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4.5 out of 5 stars
English Oceans
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26 of 29 people found the following review helpful
on March 4, 2014
Format: Audio CD
This is the best Drive-By Truckers album in years. In fact, it's easily the finest since their masterpiece, Southern Rock Opera. This sounds like quite a claim, of course, and who can blame anyone who doesn't quite trust it. I wouldn't. But do yourself a favor and listen to the song samples. You'll recognize immediately that this album is something special. Suddenly, the group doesn't seem as if it is missing Jason Isbell. In fact, as fine a musician as Isbell is, and as impressive as his solo work has become, he would only get in the way here, for this album needs no straight man, no middle ground. Hood and Cooley are in fine form, managing a nice balance of wit and weight, pathos and pleasure. Cooley exudes his usual folksy, knowing charm, Hood his high-pitched angst. Yet none of the tracks ever gets bogged down in heavy-handed philosophizing; none of the songs feel self-indulgent or labored or painfully, maddeningly slow, as they were on so much of Go-Go Boots. Foremost, this is a real album, not just a haphazard collection of songs. It moves fluidly from track to track, and every last one of them rocks. This marks an important point in the Drive-By Truckers story--the album in which the new, leaner version of the band finally found its groove. This album will not disappoint.
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15 of 16 people found the following review helpful
on March 4, 2014
Format: Audio CD
Whilst some bands mellow with age Alabama's best and brightest, the Drive by Truckers, are not ready yet to contemplate lazy days sitting on the porch. On this 12th album "English Oceans" their renewed promise of another blast of rock n roll raises the question when have they ever not been straining the volume control on Marshall amps. The USP of this album is for the first time a split in the songwriting duties between the great Patterson Hood and Mike Cooley. The latter's creative juices had dried up for a while but this 50/50 outcome showcases two great songwriters entirely capable of making you forget that Jason Isbell was once in the band.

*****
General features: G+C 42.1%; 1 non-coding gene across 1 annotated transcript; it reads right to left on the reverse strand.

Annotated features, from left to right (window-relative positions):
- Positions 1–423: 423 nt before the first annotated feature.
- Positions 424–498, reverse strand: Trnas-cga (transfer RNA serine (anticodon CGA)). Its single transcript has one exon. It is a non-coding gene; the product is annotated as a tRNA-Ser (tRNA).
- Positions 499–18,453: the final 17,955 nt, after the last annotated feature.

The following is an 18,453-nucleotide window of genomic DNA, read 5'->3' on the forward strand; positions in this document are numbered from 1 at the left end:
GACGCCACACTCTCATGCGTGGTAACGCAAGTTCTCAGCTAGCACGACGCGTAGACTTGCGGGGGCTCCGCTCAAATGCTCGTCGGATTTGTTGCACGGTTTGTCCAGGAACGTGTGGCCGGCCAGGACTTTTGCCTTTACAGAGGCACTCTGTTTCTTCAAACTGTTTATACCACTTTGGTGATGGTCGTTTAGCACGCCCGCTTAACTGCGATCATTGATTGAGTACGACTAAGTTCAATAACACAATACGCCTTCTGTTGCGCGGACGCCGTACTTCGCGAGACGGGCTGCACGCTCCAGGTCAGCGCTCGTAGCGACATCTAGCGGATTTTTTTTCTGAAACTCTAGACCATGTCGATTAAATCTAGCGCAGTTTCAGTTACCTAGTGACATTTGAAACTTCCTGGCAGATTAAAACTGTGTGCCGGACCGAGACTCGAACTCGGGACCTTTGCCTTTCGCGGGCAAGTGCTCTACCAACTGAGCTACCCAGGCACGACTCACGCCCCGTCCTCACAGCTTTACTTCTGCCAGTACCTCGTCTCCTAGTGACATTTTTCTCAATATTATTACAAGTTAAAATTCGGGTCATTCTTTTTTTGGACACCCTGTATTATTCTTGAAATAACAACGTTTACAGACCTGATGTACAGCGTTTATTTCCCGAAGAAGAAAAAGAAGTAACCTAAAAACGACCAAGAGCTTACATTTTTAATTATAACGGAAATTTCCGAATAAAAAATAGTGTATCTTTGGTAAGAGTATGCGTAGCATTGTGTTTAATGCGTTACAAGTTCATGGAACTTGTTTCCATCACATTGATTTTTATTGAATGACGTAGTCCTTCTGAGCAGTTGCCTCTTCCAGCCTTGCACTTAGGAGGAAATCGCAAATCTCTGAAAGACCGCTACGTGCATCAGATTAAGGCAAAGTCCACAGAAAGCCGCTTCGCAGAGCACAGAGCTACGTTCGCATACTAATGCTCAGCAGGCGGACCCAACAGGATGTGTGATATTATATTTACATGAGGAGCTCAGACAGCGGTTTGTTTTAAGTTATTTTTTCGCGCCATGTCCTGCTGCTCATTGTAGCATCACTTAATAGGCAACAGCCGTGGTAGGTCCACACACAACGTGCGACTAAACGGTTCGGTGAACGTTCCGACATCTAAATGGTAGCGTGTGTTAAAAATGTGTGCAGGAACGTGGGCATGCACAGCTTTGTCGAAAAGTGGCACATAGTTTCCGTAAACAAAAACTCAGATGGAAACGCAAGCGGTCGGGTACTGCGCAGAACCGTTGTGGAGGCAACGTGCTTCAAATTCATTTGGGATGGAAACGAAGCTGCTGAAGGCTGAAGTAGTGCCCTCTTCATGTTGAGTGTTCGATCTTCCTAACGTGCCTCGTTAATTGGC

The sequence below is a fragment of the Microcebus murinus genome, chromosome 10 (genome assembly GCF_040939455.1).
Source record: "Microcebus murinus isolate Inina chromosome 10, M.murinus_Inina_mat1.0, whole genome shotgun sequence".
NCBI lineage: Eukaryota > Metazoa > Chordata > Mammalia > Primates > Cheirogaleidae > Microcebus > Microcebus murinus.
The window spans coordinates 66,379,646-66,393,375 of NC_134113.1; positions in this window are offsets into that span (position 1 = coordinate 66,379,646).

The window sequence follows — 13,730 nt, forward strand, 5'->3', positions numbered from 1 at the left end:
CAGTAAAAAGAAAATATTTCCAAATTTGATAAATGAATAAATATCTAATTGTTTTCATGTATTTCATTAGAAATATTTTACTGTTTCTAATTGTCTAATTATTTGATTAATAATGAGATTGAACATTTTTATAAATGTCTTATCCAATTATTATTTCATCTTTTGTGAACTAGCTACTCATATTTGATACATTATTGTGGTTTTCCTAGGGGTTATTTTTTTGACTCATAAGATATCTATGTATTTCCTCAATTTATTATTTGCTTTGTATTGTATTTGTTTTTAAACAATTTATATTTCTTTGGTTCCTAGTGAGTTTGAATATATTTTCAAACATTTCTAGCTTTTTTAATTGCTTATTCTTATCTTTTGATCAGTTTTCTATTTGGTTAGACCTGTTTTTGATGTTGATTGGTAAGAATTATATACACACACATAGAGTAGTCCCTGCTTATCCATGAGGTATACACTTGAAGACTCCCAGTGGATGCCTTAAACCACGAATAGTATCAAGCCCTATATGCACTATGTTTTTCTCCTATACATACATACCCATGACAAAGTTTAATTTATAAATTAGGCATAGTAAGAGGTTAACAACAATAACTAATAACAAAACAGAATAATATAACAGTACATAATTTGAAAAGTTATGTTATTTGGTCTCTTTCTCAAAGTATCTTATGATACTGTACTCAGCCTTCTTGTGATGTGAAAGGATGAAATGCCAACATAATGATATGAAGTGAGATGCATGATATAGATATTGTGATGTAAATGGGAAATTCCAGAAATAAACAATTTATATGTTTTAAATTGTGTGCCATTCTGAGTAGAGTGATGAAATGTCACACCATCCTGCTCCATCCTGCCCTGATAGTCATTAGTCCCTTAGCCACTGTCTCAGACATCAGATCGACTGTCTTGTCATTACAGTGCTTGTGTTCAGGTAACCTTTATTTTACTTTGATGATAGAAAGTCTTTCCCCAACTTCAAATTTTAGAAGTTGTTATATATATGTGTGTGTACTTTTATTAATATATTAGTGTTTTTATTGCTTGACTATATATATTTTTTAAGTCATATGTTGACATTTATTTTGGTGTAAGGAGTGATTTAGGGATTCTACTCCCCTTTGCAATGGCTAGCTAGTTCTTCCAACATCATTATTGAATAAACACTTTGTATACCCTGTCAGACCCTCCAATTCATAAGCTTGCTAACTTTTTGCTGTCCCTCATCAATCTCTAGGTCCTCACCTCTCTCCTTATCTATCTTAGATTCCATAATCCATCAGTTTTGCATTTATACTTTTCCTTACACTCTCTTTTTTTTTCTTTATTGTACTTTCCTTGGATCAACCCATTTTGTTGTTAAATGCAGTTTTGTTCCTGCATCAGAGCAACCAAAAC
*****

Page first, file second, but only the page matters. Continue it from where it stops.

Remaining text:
The album is full of great kicking rockers like the opening track "S*** Shot Counts", "When He is Gone" and "Hearing Jimmy Loud". In terms of the bands explosive live act they all will pin the audience to the wall at the back of the theatre. As ever though it is when you head towards the more Americana based rootsy DBTs where the real rewards are to be located. Thus the excellent title track "Made up English Oceans" has a backbeat like rawhide and lyrics which attack Republican values; a perennial target of Cooley and Co. The same singers vocal snarl is well employed on Hood's "Till he's dead or rising" a sub Stones mid paced rocker showing that perhaps Jagger and Richards would be well advised to pick up the phone and call both of them. Hood matches this on the swagger of "Natural Light" a slow blues song which witnesses some of his best singing in years, while the shuffling alt country of "First Day of Autumn" is stunning.